Why Smith & Nephew plc Is Attracting Interest From Stryker Corporation

Shares in medical equipment manufacturer Smith & Nephew (LSE: SN) have exploded in pre-Christmas trading as speculation over a potential takeover by American group Stryker reaches fever pitch.

The London-based company is currently up around 8% at the time of writing, with shareholders cheering rumours that Smith & Nephew could be the latest healthcare specialist to be snapped up as M&A activity in the sector heats up. Here, I explain why the British company is attracting admiring gazes from across the Atlantic.

Imminent bid on the cards?

According to Bloomberg, surgical implant provider Stryker is readying a bid to acquire Smith & Nephew, a move that could be launched in the coming weeks. The US business commented in May that it was not about to launch a takeover offer for Smith & Nephew, preventing it from readying an attempt until late November at the earliest in line with stock market rules.

The report cited one source who explained that Smith & Nephew could command a premium of up to 30% of its share price. And unlike Pfizer’s attempted acquisition of AstraZeneca earlier this year, Stryker’s rumoured bid is apparently not being fuelled by controversial tax inversion, illustrating the underlying value of the British firm.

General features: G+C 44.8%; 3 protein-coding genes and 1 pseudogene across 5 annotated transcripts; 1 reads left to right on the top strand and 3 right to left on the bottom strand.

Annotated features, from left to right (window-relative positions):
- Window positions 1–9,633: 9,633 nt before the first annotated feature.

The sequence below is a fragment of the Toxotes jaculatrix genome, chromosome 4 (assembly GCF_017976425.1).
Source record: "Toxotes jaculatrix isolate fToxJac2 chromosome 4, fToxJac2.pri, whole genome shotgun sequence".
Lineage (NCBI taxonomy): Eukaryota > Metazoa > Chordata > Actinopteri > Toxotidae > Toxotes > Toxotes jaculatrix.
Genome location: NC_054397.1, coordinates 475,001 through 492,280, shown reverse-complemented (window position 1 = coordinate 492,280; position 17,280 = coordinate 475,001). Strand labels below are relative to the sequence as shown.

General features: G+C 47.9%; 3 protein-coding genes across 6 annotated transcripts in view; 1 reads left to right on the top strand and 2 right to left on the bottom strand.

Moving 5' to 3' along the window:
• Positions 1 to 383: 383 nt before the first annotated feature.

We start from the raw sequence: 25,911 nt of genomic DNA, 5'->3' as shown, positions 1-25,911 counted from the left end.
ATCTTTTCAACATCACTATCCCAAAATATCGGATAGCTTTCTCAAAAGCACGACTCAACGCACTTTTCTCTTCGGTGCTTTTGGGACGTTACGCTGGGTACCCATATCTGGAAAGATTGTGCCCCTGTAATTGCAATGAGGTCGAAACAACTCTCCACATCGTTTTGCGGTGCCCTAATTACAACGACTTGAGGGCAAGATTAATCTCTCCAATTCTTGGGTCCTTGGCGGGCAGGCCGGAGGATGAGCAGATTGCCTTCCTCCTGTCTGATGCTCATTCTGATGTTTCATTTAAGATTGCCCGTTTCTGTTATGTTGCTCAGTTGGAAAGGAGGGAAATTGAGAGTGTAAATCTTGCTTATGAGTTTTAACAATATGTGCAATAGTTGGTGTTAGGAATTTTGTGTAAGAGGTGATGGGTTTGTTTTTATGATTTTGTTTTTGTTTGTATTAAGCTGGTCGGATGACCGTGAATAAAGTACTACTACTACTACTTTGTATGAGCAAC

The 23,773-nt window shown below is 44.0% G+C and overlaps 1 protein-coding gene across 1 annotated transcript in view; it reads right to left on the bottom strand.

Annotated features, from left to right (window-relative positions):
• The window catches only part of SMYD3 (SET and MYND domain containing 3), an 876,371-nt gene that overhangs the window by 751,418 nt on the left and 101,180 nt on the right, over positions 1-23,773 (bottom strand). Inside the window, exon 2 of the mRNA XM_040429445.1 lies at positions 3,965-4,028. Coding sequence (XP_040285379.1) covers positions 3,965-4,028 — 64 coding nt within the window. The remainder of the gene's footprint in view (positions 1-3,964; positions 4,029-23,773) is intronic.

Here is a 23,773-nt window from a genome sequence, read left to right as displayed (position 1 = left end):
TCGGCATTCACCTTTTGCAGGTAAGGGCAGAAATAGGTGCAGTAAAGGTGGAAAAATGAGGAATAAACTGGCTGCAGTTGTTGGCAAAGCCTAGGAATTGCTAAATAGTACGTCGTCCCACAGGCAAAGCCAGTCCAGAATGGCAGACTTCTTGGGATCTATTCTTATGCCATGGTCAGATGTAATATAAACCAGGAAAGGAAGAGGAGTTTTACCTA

Earnings on course to ignite

Indeed, Europe’s largest manufacturer of artificial limbs has a stellar history of generating year-on-year earnings growth, and City analysts expect the business to punch growth to the tune of 4% in 2014, a figure which accelerates to 12% in 2015.

In response to escalating pressure from government and private health plans concerning the cost of its artificial body parts, this summer Smith & Nephew launched its Syncera initiative in the US, a strategy which could cut costs by half as part of a slimmed-down service. It is estimated that the scheme addresses between 5% and 10% of the market, and could drive Smith & Nephew’s current US market share — which currently stands at around 11% — through the roof.

On top of this, the business is also engaged in extensive work behind the scenes to bulk up the bottom line. From engaging in a vast $120m cost-stripping exercise, to rolling out IT systems which assist decision making by measuring profits according to product and country, Smith & Nephew is gearing up to build a much more intelligent earnings-generating machine.

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Royston Wild has no position in any shares mentioned. The Motley Fool UK has no position in any of the shares mentioned. We Fools don't all hold the same opinions, but we all believe that considering a diverse range of insights makes us better investors.